Yesterday afternoon I went with a friend to the exhibit and it was all and more than I hoped it would be. I'm not a frequent museum-goer and it's been some time since I've been at the MFA. Given that it was late afternoon on the night before the Fourth, the crowds were light and passage through the galleries was easy and unencumbered. The whole experience of the museum building itself and the particular exhibit I'd come to see made for a very peaceful time, time good for the soul...
Here's how the MFA touts the event:
This groundbreaking exhibition examines a fascinating period (1598–1621) bracketed by the two giants of Spanish painting, El Greco and Velázquez. Discover the masterpieces of Philip III’s court and the artists who flourished during his reign.One thing the exhibit sets out to do and accomplishes masterfully is to situate the work of El Greco in the context of the art scene of his time. The flourishing of religiously emotive works is at every turn in the galleries here. The subject matter of these masters and the artistic expression they're given easily draws the viewer into the spirituality of late 16th/early 17th century Catholicism and the Counter Reformation. The influence of Ignatian spirituality and the potential for objets d'art to draw the viewer into prayer and contemplation is not only illustrated in the exhibit but also functions precisely so! Standing before so many of these paintings I thought how one might spend hours, not minutes, studying and being drawn into them.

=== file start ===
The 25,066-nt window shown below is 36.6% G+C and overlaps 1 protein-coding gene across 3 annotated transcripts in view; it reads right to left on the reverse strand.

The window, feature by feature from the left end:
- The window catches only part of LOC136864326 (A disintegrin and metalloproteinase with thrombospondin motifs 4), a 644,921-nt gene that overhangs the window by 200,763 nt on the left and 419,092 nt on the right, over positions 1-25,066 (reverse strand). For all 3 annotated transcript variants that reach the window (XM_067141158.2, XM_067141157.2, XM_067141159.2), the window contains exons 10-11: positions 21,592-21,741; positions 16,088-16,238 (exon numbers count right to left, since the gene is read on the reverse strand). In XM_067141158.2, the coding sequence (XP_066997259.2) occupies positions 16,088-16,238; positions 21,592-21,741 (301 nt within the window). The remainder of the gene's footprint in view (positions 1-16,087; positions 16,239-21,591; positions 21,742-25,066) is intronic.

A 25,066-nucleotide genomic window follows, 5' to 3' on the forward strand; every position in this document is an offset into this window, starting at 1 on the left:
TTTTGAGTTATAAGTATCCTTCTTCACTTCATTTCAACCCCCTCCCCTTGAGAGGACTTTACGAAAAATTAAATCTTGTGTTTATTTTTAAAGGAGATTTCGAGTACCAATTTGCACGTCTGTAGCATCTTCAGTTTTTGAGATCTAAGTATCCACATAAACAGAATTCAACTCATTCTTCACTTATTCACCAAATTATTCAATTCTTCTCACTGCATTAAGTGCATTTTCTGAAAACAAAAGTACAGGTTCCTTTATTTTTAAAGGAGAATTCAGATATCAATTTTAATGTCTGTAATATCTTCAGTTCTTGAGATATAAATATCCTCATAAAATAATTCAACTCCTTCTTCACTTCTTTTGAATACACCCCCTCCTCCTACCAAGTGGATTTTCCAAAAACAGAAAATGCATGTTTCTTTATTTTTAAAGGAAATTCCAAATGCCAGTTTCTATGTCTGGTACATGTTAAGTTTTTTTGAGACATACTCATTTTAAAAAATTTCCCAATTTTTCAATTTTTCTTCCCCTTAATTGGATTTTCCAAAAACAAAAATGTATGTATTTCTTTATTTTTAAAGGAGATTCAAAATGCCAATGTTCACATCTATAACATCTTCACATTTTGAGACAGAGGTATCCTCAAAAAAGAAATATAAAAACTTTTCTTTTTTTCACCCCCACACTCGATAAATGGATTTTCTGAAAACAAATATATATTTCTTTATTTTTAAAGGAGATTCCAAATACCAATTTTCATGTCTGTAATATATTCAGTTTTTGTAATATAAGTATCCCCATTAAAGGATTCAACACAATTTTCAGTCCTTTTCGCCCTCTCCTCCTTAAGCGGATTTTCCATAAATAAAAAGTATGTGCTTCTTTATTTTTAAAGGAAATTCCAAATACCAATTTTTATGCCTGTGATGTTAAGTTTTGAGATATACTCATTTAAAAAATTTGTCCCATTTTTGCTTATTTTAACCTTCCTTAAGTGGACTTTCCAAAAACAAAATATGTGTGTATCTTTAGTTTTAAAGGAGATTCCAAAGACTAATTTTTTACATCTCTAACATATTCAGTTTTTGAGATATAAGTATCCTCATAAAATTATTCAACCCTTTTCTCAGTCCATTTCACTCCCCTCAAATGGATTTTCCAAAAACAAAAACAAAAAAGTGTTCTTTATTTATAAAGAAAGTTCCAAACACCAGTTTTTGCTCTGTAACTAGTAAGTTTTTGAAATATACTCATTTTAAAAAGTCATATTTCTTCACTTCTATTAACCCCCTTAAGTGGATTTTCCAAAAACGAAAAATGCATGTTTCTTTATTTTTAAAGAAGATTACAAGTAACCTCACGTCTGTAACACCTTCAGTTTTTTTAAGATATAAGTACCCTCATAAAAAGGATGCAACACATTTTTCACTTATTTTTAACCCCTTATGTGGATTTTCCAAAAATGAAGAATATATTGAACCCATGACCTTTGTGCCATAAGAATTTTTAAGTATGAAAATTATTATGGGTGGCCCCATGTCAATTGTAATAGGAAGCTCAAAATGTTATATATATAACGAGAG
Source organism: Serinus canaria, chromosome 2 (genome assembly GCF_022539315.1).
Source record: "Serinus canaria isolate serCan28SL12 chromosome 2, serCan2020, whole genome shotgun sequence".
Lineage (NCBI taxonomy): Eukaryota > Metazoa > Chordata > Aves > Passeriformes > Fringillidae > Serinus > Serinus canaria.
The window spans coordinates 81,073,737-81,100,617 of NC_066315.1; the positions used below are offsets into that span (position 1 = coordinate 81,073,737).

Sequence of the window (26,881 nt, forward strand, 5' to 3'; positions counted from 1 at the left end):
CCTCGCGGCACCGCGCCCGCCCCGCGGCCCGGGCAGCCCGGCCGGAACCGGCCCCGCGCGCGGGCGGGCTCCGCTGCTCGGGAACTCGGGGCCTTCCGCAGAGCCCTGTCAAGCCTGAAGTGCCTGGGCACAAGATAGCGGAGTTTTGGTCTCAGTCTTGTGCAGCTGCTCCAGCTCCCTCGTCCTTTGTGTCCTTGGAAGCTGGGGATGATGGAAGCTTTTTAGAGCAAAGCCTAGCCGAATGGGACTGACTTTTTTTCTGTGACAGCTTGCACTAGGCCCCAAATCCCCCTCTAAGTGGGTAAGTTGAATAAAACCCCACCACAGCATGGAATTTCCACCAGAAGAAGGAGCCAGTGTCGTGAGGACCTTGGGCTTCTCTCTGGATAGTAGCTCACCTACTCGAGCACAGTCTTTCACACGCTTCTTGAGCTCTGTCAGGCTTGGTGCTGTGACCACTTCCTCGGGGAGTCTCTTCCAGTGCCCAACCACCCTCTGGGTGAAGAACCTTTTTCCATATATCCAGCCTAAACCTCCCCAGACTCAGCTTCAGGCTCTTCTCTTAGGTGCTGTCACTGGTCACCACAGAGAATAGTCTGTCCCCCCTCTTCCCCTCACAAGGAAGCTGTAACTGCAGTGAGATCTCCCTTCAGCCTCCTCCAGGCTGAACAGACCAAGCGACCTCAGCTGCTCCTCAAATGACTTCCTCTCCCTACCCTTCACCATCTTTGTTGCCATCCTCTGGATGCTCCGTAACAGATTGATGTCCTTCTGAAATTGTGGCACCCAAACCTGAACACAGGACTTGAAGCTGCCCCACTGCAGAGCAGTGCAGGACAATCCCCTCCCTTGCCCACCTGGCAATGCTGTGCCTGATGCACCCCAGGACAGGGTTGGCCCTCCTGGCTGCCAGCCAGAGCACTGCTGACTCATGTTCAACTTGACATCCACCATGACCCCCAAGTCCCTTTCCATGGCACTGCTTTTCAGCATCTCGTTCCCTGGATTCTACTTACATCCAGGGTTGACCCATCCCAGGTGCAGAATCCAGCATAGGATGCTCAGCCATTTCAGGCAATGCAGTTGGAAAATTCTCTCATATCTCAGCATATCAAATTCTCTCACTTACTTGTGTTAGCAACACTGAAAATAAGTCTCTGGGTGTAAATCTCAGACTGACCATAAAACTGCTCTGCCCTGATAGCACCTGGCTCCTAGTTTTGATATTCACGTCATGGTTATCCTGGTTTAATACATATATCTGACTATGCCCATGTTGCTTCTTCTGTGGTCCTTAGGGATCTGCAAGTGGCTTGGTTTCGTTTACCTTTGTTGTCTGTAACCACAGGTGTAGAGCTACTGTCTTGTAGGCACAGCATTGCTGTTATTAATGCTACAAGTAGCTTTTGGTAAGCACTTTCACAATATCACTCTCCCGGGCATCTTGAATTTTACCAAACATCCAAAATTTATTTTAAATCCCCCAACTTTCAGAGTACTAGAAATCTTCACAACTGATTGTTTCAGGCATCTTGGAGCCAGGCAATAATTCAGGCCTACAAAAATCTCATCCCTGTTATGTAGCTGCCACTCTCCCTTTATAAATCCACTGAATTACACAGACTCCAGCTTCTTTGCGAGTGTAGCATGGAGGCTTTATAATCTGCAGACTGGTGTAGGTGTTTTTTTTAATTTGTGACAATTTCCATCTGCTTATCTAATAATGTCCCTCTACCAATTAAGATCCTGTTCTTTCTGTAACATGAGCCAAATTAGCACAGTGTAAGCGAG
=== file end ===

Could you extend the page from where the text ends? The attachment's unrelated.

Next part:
To separate themselves from Philip II’s approach to governing, Philip III and his court "issued in a new style of grandeur" (in the words of their contemporary Gil González d’Avila), where gala celebrations, elaborate religious fiestas, building campaigns, and picture collecting were the order of the day. Much of the art produced at and for the court reflected this style, replacing the austere art created for Philip II with a more naturalistic and emotionally expressive art that became the hallmark of Philip III’s reign.
"El Greco to Velázquez: Art during the Reign of Philip III" features paintings, sculpture, and decorative arts—including a partial recreation of the camarín of the Duke of Lerma, the most important non-royal collector in Europe at the time and the favorite of Philip III—organized around themes such as portraiture, religion and the court, and the birth of still life.
I only took a few spare notes but one portion that stands out for me is the small collection of Marian images under the title Immaculada and this before the Immaculate Conception was defined as dogma by the Church. In fact, this art represented a burgeoning movement from the grassroots of Catholicism to proclaim what Christians had come to believe firmly, that Mary, the mother of Jesus, was conceived without sin.
One can't walk among these works without marveling at how light plays in these paintings. I asked myself any number of times, "In this painting, is the light coming from within the figures? from behind them? is it shining on them?" The illumination is as striking as it is subtle - an apparent contradiction but the only way I know how to phrase it. Perhaps you have to see if for yourself - and that's a good idea!
The image at the top of this post is The Annunciation by El Greco. Even if you never "click on the image to see a larger version," please do it this one time! Like to see more images from the exhibit? Check out the MFA page and click on slideshow.
Have you been to the exhibit? Your impressions? Would you encourage others to go? Love to hear from you!